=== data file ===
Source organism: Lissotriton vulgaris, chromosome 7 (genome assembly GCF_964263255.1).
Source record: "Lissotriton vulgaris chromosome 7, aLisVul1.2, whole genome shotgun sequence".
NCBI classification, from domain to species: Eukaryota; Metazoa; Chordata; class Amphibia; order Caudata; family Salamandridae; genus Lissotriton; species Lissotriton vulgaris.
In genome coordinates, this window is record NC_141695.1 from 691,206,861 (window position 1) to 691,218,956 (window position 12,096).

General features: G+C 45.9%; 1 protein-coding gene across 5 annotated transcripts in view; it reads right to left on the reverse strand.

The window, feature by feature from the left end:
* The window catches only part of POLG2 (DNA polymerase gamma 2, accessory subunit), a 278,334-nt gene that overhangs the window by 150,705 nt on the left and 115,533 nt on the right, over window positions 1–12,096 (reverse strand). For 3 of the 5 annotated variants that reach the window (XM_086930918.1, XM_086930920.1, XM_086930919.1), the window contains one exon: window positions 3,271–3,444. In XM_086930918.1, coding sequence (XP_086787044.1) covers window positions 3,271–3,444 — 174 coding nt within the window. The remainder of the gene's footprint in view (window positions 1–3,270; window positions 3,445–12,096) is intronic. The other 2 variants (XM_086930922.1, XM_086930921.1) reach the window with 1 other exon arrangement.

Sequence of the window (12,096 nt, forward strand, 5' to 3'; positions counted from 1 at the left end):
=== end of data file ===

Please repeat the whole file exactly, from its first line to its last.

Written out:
Source organism: Lissotriton vulgaris, chromosome 7 (genome assembly GCF_964263255.1).
Source record: "Lissotriton vulgaris chromosome 7, aLisVul1.2, whole genome shotgun sequence".
NCBI classification, from domain to species: Eukaryota; Metazoa; Chordata; class Amphibia; order Caudata; family Salamandridae; genus Lissotriton; species Lissotriton vulgaris.
In genome coordinates, this window is record NC_141695.1 from 691,206,861 (window position 1) to 691,218,956 (window position 12,096).

General features: G+C 45.9%; 1 protein-coding gene across 5 annotated transcripts in view; it reads right to left on the reverse strand.

The window, feature by feature from the left end:
* The window catches only part of POLG2 (DNA polymerase gamma 2, accessory subunit), a 278,334-nt gene that overhangs the window by 150,705 nt on the left and 115,533 nt on the right, over window positions 1–12,096 (reverse strand). For 3 of the 5 annotated variants that reach the window (XM_086930918.1, XM_086930920.1, XM_086930919.1), the window contains one exon: window positions 3,271–3,444. In XM_086930918.1, coding sequence (XP_086787044.1) covers window positions 3,271–3,444 — 174 coding nt within the window. The remainder of the gene's footprint in view (window positions 1–3,270; window positions 3,445–12,096) is intronic. The other 2 variants (XM_086930922.1, XM_086930921.1) reach the window with 1 other exon arrangement.

Sequence of the window (12,096 nt, forward strand, 5' to 3'; positions counted from 1 at the left end):